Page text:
People in Ancient Egypt were inclined to consider Nu as being a concept that gave birth to the sun god on a daily basis. As the day began at sunrise, Nu would allow the sun to emerge and travel throughout the day sky. It would eventually go to the place beyond the world as perceived by the Ancient Egyptians and was expected to turn up again the next day. This, alongside of the Nile's yearly floods, played a major role in shaping people's understanding of a cycle as being one of the most important concepts in their lives.
Many events that took place in Egypt came to be associated with gods, as people acknowledged their importance and power and thus focused on providing them with a type of praise that would put them into the pages of history. While some accounts relate to Amun as being the god responsible for creating the world consequent to the moment when Nu created him, others promote Ra as being the powerful being that created the world. Osiris is the god of earth -- a being that in spite of being considered to rule the land of the dead had great influence over the living and was provided with much appreciation throughout Ancient Egypt. "Thou art the Soul of Ra, his own body, and hast thy place of rest in Henensu (Herakleopolis)." (Papyrus of Ani; Egyptian Book of the Dead [Budge])
Figure 3 Excerpt from the papyrus of Ani
The papyrus of Ani is a papyrus manuscript meant to commemorate the death of the Theban scribe Ani. The document emphasizes Ra as a being who has great power on the world and provides a hymn meant to praise this particular god. Osiris is also provided with a great deal of appreciation throughout the papyrus, but Ra's hymn is important because it makes it possible for viewers to gain a better understanding of the exact role that this god played in the creation of the world.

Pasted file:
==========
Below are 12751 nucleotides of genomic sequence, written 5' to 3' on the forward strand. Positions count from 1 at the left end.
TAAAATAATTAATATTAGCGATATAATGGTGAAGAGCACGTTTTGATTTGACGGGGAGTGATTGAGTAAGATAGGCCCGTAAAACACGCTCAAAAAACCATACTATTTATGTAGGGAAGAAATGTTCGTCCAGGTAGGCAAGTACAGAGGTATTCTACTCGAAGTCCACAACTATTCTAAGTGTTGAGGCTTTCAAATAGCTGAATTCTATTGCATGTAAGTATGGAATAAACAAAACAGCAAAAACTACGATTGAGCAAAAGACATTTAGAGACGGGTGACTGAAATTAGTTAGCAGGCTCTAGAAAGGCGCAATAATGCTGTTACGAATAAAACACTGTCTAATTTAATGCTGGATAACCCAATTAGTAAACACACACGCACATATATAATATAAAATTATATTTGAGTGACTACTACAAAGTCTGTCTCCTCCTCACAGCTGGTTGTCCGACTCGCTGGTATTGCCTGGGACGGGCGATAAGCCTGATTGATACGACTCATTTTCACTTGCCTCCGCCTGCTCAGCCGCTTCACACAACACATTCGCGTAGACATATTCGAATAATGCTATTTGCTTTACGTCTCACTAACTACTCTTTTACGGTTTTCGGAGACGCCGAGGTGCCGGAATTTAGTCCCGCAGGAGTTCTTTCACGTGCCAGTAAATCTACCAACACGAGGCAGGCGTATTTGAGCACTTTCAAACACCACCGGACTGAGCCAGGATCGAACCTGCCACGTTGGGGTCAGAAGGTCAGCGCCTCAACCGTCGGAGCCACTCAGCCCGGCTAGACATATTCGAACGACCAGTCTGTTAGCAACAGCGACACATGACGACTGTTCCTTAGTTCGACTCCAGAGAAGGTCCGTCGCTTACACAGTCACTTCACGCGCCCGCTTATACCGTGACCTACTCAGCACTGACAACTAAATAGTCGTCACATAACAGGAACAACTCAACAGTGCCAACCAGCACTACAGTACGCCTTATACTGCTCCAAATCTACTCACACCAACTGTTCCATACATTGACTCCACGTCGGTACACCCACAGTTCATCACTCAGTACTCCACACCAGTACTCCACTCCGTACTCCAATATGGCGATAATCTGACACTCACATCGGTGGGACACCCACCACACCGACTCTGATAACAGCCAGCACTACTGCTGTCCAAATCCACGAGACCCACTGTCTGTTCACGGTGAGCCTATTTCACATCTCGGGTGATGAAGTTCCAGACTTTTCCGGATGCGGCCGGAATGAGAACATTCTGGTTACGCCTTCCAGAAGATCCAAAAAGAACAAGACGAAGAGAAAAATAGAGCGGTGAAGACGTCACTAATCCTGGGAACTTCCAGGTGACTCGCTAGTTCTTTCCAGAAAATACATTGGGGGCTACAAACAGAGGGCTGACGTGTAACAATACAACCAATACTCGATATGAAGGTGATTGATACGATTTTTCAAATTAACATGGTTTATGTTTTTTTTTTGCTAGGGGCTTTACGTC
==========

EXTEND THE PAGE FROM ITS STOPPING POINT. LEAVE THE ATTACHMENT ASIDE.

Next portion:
In certain sources Ra and Atum are actually seen as two gods that one can combine in order for the respective person to gain a more complex understanding of the role they play in society. "When Atum is combined with Ra (the creative force), the resultant is Ra-Atum, representing the manifestation of the creative force." (Gadalla 2001, p. 52)
Ancient Egyptians had trouble differentiating between gods and their leaders, with pharaohs often being perceived as gods. Even with the fact that they were familiar with the fact that their leader was human in nature and that he was vulnerable to a series of problems that normal people could experience, they were still convinced that he was in some way characteristic of divinity and that he should have thus been praised as a god. The moment when the pharaoh died was the instance when people started to associate him with the normal portrayal of a god. Pharaohs were associated with several gods when they died, with Ra and Osiris being among the most common deities believed to be reborn at the time when a leader died.
While the Ancient Egyptians used mythology as a means to explain concepts that they could not possibly understand by using tools available at the time, it is intriguing to observe how they attempted to use somewhat logical ideas in order to come up with information of the world. "Looking at the sky without telescopes, the Egyptians saw only an undifferentiated amount of blue by day, or black by night -- the same qualities visible in the river Nile." (Silverman 2003, p. 114) This makes it possible to comprehend how they used values they were acquainted with as they tried to explain things they had trouble understanding.
The fact that the sun produces light and heat further assisted the Egyptians in understanding that it was, to a certain degree, possible for them to associate it with fire. They acknowledged its power and realized that it needed to be extremely far from them in order for it to benefit them in a way that did not disrupt their society. The ceilings of the two Ramesside monuments are particularly…